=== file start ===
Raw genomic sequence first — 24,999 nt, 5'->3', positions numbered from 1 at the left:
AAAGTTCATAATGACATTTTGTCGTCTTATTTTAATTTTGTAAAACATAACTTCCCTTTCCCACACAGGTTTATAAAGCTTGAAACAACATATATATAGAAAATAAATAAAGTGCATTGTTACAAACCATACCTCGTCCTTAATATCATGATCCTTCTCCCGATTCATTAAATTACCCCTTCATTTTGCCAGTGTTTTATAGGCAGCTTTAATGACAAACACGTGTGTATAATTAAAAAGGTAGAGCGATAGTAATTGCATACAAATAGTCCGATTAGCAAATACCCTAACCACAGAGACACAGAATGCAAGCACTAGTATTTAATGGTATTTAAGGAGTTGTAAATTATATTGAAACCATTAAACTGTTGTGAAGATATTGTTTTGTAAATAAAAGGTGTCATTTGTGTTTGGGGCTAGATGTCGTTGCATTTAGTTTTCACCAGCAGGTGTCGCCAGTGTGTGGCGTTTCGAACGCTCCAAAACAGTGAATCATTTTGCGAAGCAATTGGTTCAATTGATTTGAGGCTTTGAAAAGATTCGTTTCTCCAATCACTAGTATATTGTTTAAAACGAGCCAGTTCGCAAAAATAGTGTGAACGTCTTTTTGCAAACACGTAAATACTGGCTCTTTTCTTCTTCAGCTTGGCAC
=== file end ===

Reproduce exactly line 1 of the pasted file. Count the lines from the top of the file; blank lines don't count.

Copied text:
Raw genomic sequence first — 24,999 nt, 5'->3', positions numbered from 1 at the left: